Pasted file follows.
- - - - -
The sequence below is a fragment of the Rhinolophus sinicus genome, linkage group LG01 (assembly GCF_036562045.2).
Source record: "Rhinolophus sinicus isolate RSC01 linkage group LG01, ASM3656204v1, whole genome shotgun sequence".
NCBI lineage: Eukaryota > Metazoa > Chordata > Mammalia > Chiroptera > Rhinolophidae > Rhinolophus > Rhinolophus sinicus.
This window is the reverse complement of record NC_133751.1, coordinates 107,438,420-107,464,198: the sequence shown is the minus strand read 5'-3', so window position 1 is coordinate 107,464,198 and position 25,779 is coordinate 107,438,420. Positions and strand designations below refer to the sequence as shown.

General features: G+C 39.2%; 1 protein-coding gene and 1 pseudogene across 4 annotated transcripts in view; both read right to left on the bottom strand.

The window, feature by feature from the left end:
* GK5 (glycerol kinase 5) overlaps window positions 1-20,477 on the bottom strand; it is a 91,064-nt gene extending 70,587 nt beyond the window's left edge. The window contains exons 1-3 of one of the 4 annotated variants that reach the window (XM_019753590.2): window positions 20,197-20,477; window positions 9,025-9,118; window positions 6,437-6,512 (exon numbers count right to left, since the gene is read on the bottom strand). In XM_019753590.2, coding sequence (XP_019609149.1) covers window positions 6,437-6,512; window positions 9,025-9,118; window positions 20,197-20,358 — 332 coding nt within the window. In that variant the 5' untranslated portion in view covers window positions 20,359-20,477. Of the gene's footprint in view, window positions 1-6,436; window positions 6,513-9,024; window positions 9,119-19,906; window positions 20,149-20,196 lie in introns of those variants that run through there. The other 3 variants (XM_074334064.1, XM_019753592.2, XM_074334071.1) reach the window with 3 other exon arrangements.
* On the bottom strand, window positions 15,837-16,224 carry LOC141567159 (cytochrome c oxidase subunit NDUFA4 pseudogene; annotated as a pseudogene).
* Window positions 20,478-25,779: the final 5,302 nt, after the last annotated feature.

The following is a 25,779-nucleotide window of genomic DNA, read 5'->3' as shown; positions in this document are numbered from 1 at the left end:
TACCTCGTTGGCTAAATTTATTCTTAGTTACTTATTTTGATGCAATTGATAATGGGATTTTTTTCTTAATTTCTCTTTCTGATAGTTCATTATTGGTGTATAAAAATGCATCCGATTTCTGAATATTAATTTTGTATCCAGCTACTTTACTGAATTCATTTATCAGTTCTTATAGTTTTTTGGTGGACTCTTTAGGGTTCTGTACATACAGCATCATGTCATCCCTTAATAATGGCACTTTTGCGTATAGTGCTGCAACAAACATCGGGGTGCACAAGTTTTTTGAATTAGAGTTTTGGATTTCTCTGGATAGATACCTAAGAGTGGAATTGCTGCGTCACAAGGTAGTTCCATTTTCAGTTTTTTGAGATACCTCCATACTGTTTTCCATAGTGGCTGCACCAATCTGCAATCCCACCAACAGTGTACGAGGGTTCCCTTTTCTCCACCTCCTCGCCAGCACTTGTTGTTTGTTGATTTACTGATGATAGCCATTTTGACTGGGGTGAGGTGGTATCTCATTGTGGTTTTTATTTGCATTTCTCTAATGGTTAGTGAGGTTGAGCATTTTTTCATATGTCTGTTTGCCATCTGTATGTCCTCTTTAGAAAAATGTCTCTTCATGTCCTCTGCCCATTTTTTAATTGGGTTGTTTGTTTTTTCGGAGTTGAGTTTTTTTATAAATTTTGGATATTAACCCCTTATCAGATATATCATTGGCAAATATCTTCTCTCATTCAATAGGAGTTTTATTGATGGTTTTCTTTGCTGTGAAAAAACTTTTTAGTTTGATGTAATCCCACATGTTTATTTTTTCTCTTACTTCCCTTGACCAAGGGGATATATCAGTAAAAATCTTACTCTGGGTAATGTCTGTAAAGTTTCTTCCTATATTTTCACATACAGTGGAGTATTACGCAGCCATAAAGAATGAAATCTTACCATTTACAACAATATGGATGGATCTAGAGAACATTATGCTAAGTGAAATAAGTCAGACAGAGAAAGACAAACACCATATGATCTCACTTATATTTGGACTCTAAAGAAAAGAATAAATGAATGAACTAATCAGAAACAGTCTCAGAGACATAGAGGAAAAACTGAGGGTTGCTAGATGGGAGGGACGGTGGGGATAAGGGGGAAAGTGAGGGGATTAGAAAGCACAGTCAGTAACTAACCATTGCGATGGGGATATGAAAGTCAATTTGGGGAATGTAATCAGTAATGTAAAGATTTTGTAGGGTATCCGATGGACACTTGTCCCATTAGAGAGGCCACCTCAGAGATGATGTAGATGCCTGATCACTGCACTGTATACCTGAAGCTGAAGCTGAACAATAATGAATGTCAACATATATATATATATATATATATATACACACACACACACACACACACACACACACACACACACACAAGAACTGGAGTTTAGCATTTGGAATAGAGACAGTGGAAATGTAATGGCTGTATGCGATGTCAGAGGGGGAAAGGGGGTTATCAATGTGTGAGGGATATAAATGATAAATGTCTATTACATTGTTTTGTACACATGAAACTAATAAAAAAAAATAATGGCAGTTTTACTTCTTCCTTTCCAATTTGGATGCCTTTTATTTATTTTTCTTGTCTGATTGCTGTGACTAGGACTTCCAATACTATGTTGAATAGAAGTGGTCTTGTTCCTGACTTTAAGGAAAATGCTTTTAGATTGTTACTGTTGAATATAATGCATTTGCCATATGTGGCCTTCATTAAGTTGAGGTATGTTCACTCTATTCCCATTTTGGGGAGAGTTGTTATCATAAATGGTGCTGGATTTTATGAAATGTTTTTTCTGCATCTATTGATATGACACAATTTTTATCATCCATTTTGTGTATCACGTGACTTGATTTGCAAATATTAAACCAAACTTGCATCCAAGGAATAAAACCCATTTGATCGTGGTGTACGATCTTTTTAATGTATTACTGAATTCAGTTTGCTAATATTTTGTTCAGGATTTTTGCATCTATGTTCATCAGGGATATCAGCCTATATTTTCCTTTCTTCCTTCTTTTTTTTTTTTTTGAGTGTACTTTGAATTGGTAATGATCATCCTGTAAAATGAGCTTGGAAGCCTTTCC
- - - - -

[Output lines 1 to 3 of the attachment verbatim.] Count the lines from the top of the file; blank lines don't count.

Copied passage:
The sequence below is a fragment of the Rhinolophus sinicus genome, linkage group LG01 (assembly GCF_036562045.2).
Source record: "Rhinolophus sinicus isolate RSC01 linkage group LG01, ASM3656204v1, whole genome shotgun sequence".
NCBI lineage: Eukaryota > Metazoa > Chordata > Mammalia > Chiroptera > Rhinolophidae > Rhinolophus > Rhinolophus sinicus.